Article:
Category: Environment

    What it's about

    Another documentary about the destructive force of animal agriculture on our planet and global warming. It starts where most other environmental films stop and curiously asks why nowadays full-scale animal farming, despite its massive impact, is often times neglected when climate change is discussed. Is it convenience? Is it the fear to go against the norm?

    Meat the Truth draws attention to the fact that animal agriculture puts more strain on the environment than the entire transport system globally. Marianne Thieme, Dutch politician and animal rights activist, travels to the US where she interviews scientists, PETA members, as well as current and former ranchers who turned vegan.

    Even Al Gore gets exposed and criticized for his movie An Inconvenient Truth as it forgets to mention the leading contributor to greenhouse gasses.

    Why you should watch it

    Meat the Truth demonstrates that even small changes can have an enormous effect - that just one person can make a significant difference. It shows that small dietary changes will lead to big results contrary to the popular belief that a single person's food choices don't have much of an impact.

    This documentary beautifully illustrates how we can change the world one step at a time and one person at a time by making smarter food choices and changing our daily habits.

    Where to watch?

    Info

    • Running length: 1h 34min
    • Director: Karen Soeters, Gertjan Zwanikken
    • Release year: 2007
    • Graphic Footage: None

    8. Peaceable Kingdom: The Journey Home

    Category: Ethics

    What it's about

    This award-winning documentary explores the moral struggles by several traditional farmers who started questioning and reexamining their relationships with animals.

    The farmers share stories that one can't possibly understand without having experienced them first-hand: Stories of unbelievable cruelty but also stories of the complex bonds, emotional lives, and relationships animals do experience.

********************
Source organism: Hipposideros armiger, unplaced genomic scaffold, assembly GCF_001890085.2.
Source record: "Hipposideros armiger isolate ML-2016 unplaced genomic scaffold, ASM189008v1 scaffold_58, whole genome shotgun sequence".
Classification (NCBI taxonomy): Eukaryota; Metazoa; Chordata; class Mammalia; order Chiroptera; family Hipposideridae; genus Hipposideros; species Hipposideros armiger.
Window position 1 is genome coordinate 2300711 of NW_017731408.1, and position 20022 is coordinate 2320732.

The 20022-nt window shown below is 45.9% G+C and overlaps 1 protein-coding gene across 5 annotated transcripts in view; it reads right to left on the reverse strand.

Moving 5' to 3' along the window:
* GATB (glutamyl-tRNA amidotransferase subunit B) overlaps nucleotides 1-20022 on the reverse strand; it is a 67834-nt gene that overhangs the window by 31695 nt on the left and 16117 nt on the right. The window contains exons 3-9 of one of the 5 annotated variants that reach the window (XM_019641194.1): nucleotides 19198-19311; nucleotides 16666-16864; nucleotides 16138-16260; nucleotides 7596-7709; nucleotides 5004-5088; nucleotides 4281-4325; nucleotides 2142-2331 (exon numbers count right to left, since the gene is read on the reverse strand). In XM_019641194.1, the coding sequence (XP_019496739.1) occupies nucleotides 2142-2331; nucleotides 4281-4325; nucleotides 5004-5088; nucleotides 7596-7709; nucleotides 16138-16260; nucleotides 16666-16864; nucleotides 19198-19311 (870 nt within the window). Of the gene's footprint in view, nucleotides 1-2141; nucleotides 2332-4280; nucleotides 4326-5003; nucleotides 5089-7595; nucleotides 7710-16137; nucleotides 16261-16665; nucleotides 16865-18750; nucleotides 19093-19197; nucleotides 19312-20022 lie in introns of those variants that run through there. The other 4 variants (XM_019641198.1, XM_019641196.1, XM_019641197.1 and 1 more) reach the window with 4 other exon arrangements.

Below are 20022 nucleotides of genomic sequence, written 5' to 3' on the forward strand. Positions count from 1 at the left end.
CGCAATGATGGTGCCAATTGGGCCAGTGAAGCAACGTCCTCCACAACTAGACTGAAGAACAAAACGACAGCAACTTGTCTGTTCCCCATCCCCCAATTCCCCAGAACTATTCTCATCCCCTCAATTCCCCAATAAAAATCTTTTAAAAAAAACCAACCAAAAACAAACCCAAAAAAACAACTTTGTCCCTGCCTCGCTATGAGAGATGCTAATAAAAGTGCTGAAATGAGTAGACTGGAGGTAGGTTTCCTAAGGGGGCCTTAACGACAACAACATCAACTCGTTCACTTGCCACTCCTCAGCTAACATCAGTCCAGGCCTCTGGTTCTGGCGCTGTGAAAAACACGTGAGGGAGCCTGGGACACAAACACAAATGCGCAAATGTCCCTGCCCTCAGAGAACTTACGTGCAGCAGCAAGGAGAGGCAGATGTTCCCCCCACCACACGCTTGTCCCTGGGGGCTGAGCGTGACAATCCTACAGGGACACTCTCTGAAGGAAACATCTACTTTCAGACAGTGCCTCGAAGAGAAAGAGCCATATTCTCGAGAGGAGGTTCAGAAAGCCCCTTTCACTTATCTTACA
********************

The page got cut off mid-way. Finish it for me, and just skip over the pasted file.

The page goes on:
Being in touch with these beautiful creatures and getting to know their personalities put the farmers in an incredible dilemma. We learn about the life-altering moments and get insight into the farmers' sometimes amazing and touching connections with the animals.

    With the awakening of their conscious, their worldview flipped around: Not only did they tap into a vegan lifestyle but also created sanctuaries for abandoned farm animals.

    Why you should watch it

    Peaceable Kingdom: The Journey Home explores the human animal relationship but also the complexity of an animal life in a very touching way. The documentary's powerful message is that we wouldn't want these innocent beings to experience any harm if we really got to know them.

    Info

    • Running length: 1h 18min
    • Director: Jenny Stein
    • Release year: 2009
    • Graphic Footage: Some

    9. Unity

    Category: Ethics, Environment

    What it's about

    Directed and produced by Shaun Monson, Unity can be considered the sequel to his former renowned documentary Earthlings. It took 7 years to finish the film which is narrated by 100 famous actors, entertainers, athletes, musicians and others.

    Unity explores the reasons why we haven't been able to coexist peacefully with our fellow human beings, animals, and planet earth - even after thousand and thousands of years. Despite the fast evolution of science, technology, and philosophy, we're still not able to respect each other and live in unity.

    Presented in 5 chapters, the documentary takes an in-depth look at what it truly means to be human and how all forms of life are interconnected in the end.

    Why you should watch it